Scientists studying the origins of the coronavirus have found similar strains in bats and pangolins, leading to speculation that it jumped from one or perhaps both of those animals to humans earlier this year. But a new study floats a different idea: that the virus was spreading in humans for years, undetected and growing ever more dangerous, reports Science Alert. Under this scenario, the virus would have passed from animals to humans a while back, but it would have been harmless to us at the time. "Then, as a result of gradual evolutionary changes over years or perhaps decades, the virus eventually gained the ability to spread from human to human and cause serious, often life-threatening disease," writes National Institutes of Health chief Francis Collins at his blog. Collins was not involved with the study by US, UK, and Australian researchers in Nature Medicine.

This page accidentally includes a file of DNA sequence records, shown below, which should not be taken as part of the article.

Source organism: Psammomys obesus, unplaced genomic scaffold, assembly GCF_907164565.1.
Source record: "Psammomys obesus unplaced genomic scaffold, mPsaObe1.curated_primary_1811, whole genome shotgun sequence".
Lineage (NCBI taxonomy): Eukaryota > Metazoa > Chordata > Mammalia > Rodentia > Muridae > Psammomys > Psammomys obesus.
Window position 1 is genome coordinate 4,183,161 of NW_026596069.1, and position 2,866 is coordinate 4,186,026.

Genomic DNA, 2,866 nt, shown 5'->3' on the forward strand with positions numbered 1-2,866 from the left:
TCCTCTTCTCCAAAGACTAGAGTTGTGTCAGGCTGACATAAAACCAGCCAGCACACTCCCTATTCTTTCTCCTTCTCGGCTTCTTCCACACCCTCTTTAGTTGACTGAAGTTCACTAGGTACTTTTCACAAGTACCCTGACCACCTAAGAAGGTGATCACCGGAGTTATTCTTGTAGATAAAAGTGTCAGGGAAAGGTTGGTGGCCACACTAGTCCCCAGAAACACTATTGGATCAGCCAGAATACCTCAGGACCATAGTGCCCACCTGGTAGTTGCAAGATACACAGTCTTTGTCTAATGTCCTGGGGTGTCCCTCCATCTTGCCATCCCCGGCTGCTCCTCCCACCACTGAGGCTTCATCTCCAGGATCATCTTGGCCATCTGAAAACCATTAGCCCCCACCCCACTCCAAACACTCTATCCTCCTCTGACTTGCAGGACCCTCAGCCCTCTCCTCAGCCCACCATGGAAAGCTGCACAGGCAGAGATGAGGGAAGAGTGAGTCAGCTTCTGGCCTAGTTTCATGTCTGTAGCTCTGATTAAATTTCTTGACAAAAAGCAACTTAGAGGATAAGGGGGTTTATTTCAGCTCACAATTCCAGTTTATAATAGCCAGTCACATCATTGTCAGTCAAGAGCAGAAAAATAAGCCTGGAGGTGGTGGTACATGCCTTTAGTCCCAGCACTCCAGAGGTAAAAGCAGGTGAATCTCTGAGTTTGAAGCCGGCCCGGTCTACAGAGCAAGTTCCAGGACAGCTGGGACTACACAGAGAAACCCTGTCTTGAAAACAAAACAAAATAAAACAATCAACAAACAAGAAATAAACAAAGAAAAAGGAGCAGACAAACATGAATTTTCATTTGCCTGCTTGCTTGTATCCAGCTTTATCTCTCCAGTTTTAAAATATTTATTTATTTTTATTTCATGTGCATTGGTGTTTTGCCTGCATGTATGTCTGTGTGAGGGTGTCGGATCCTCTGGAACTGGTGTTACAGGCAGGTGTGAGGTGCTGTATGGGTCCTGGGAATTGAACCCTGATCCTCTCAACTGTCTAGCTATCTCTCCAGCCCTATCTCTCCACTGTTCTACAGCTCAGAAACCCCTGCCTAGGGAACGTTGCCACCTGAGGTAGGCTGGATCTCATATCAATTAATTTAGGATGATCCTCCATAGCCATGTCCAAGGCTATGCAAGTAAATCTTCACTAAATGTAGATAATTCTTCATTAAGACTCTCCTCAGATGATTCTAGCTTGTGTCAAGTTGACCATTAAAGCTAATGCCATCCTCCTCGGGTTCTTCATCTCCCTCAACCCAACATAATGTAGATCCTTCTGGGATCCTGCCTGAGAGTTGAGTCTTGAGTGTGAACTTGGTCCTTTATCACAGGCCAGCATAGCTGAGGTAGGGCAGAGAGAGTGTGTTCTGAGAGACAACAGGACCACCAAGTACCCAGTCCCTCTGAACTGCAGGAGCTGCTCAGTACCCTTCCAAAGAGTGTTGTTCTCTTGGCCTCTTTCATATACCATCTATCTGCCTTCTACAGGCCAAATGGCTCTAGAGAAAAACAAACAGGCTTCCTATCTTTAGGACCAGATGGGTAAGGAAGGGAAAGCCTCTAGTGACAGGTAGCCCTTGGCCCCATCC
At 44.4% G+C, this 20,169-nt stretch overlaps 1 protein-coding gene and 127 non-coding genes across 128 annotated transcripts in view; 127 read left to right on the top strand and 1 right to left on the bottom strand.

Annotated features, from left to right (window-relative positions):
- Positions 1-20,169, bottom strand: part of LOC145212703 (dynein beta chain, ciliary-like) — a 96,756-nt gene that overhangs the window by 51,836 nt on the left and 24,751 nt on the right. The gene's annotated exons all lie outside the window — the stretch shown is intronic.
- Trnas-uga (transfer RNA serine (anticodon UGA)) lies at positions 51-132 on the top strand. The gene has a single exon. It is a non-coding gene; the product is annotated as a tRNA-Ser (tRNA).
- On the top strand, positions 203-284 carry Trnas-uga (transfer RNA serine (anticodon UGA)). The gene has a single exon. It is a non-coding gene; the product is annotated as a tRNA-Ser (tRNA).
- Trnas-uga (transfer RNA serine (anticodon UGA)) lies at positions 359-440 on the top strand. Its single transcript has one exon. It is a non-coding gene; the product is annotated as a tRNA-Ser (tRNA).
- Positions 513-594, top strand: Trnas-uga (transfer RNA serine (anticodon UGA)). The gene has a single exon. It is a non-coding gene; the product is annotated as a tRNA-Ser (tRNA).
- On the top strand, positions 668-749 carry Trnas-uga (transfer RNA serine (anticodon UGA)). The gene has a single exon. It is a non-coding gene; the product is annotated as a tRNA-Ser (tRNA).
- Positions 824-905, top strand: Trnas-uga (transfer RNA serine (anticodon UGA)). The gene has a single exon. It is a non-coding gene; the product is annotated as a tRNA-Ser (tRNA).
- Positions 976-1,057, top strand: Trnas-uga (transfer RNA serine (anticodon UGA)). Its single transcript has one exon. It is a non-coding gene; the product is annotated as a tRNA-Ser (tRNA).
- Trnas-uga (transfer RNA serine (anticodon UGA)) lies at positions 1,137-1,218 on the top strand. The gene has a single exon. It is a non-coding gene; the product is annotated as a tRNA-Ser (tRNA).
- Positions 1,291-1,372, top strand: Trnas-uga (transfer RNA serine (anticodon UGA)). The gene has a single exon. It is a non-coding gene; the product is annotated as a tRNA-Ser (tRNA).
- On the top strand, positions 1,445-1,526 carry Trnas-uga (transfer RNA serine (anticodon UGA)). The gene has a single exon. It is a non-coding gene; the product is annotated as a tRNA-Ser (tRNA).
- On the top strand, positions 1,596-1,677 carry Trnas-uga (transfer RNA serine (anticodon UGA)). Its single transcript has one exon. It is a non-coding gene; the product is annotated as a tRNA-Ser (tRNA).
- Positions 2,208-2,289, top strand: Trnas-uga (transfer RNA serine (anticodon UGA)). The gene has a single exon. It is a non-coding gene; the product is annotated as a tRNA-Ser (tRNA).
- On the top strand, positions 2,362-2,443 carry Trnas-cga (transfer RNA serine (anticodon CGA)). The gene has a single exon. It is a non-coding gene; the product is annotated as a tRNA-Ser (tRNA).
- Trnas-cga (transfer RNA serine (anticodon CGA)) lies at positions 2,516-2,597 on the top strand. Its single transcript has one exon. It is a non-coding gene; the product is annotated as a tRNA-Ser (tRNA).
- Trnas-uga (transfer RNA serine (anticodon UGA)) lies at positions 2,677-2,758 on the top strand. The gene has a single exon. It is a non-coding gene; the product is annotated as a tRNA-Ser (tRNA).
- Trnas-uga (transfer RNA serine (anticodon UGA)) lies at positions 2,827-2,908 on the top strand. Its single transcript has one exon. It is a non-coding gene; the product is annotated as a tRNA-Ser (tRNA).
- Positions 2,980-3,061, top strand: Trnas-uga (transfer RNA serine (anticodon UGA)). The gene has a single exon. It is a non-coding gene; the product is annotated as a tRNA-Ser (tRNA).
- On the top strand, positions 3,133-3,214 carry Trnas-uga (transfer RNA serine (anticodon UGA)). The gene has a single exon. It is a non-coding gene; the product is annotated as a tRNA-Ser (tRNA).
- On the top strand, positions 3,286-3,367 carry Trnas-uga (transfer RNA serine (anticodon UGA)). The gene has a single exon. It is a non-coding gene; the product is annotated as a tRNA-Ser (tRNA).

The scientists found that while strains found in bats and pangolins were indeed similar to SARS-CoV-2, the strain causing the current pandemic, the gap between the animal and humans versions remains too large, per the South China Morning Post. (The human strain has a genetic mutation that makes it particularly lethal for us, and the SCMP goes into detail on that.) It's possible that a closer version in animals exists and just hasn't been found yet, but the researchers suggest it's more likely that the strain mutated within humans as it slowly spread. Among other things, that raises the possibility the disease did not originate in Wuhan, China, where the first cases were detected. Another key component of the study: The researchers say it's all but impossible that the coronavirus originated in a lab—it has all the hallmarks of a natural origin. (Read more coronavirus stories.)